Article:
The major rating agencies covering the reinsurance sector (A.M. Best, S&P, Moody’s, Fitch) have all voiced concerns with the industry’s ability to adjust to the seemingly overwhelming headwinds currently facing the sector. With A.M. Best recently changing its outlook, the view of the reinsurance sector across the rating agencies is now unanimously negative.
There are many common themes, most of them primarily attributable to projected earnings and implications of the current imbalance between reinsurance supply and demand. Specifically, the challenges cited for this negative view include: pressure on overall return expectations from the low investment yield environment and lower re-investment rates, diminishing reserve redundancies, and last but certainly not least, an influx of new underwriting capital from pension funds and private equity investors that is having a softening effect on trading conditions across most lines of business - starting with property rates several years ago - followed by casualty rates more recently. Commentary on reinsurance renewals over the last 18 to 24 months has increased the rating agency concerns on the sector with the headlines citing double digit rate declines, expanded terms and conditions and growth in utilized “alternative” capacity, all of which are expected to continue barring a market dislocation type event.
In effect, the rating agencies are questioning the ability of traditional reinsurance carriers to produce ample returns to justify the cost of capital given the cumulative effect of reinsurance rate declines over multiple years while simultaneously broadening coverage terms. However, the negative outlook of the rating agencies is not merely reflective of current trading conditions and earnings prospects for the next year or two, this negative outlook is also reflective of the longer term implications stemming from the uncertainty associated with the influx of new capital and its questionable long term appetite for “uncorrelated” risk.
Rating agencies are always focused on “managing the cycle” within the evaluation of underwriting performance. How well a management team adjusts to its competitive landscape while balancing both internal and external objectives is a critical component of the rating evaluation. The fact that the reinsurance sector is softening is not unprecedented - reinsurers have dealt with past soft cycles. The difference this time around is the imbalance of reinsurance supply and demand, which is expected to get worse not better. There are several factors driving these changes. The first and most cited by the rating agencies is the influence of new (re)insurance capital providers. This increasing contribution to the reinsurance sector is partially attributed to pension funds that have become more and more comfortable with reinsurance risk in recent years and have the assets to highly influence reinsurance capacity going forward. A small allocation of pension fund assets represents a significant amount of reinsurance capital. The second is the trend of cedents retaining more as many have strong balance sheets that allow for greater risk retention while simultaneously larger buyers are consolidating reinsurance purchases. The third - and likely not a rounding error - is the business that has been taken out of the market through recent mergers and acquisitions transactions or through moving underwriting teams where the new owner retains risk that was previously reinsured in some capacity.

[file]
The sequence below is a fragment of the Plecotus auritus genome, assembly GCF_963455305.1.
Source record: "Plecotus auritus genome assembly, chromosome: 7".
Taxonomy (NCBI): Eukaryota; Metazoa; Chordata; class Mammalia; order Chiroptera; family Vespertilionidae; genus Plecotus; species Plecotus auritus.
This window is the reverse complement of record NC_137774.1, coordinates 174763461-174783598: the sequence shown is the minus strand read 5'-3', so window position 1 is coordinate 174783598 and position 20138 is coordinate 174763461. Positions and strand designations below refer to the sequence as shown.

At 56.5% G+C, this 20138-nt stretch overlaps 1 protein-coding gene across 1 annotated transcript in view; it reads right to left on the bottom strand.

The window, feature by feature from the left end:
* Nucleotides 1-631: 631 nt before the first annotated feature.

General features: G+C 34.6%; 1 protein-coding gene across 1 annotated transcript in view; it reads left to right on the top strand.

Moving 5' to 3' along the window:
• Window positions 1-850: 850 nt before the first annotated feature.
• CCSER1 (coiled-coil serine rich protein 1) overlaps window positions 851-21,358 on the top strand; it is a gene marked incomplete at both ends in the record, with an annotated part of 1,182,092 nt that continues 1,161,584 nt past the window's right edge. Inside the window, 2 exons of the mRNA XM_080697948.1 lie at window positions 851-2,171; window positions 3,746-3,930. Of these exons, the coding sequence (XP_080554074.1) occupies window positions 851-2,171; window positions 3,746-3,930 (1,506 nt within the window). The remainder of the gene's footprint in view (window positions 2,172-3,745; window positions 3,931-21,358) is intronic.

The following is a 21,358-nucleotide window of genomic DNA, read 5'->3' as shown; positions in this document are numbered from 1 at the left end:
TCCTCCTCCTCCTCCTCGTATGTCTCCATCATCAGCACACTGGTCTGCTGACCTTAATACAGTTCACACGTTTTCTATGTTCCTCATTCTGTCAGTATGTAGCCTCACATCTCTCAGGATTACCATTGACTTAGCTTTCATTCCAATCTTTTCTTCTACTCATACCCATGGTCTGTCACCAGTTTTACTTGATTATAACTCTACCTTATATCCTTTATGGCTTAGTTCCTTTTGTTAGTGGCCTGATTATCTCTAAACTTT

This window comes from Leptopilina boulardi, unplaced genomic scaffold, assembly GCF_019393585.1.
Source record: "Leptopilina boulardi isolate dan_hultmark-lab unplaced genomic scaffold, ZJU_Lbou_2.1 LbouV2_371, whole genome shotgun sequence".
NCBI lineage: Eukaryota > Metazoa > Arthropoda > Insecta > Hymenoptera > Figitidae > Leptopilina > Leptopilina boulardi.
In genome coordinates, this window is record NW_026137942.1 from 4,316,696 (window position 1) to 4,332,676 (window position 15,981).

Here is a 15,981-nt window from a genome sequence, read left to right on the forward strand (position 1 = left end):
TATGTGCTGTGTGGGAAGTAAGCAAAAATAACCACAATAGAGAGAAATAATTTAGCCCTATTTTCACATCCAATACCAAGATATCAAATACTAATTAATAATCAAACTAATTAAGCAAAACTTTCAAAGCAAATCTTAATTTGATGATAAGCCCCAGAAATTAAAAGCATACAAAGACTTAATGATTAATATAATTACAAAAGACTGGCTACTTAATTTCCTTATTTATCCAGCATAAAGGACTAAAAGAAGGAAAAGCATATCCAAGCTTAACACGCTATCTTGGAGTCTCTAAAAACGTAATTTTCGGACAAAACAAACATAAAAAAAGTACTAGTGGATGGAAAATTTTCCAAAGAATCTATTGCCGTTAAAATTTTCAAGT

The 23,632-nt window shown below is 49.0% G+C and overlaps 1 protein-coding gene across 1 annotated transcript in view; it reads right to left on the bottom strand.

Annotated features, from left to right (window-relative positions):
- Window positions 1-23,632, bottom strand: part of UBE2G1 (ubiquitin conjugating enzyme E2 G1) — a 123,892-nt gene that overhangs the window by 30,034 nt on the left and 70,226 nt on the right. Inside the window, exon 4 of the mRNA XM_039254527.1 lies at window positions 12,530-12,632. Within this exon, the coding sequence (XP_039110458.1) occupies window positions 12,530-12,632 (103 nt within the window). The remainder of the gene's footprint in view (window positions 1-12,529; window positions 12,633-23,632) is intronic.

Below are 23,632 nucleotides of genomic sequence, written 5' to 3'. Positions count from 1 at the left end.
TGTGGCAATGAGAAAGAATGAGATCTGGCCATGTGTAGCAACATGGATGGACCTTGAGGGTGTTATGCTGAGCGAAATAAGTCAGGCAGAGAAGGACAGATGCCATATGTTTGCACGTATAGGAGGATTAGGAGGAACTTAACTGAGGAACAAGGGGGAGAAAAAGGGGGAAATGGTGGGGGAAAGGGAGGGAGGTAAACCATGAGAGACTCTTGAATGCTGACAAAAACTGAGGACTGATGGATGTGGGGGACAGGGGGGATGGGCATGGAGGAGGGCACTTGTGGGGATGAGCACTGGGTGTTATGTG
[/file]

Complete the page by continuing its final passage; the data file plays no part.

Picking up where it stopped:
Partially offsetting these headwinds is the growth in the exposure base as mature economies rebound from the financial crisis and emerging markets continue to open and develop. However, the supply/demand imbalance has clearly shifted negotiating leverage to the buyers and clearly evident in recent reinsurance renewals. Managing the cycle will take on a different tone this time around and rating agencies will likely reserve judgment until the effects of recent trends have emerged. Prospectively, rating agencies will likely remain bearish on the reinsurance sector as the pendulum has swung to buyers and underwriting discipline, a hallmark of the sector in recent years, is being called into question. Furthermore, the expectations are the market will continue to be very competitive and reinsurers will be highly challenged to justify their cost of capital. Therefore, it is important to address targeted returns and cost of capital metrics when discussing strategy with the rating agencies. Just as important though, reinsurers should be discussing the relevance of their business model and how they are evolving to compete in a market in which risk is assumed through different forms and channels and some risk is commoditized, packaged and sold to investors. Reinsurers will increasingly need to innovate with new product offerings and services to ensure they can maintain attractive returns and share valuations as new competitors gain comfort with insurance risk.
Guy Carpenter’s Rating Advisory Practice, part of Guy Carpenter Strategic Advisory, is highly experienced in helping clients develop more effective presentations and approaches with their rating agencies and gain better insights on the rating process to achieve optimal rating outcomes. Our best in class team has experience in helping reinsurers prepare for rating agency interactions; supporting the development of effective messaging and analytical support and helping management understand the rating agency perspective to ensure proper meeting preparation. Our team is comprised of highly qualified and experienced staff capable of enhancing management’s understanding of rating agency views and concerns as well as improving communications through our knowledge of the language and perspectives most impactful to rating agency discussions.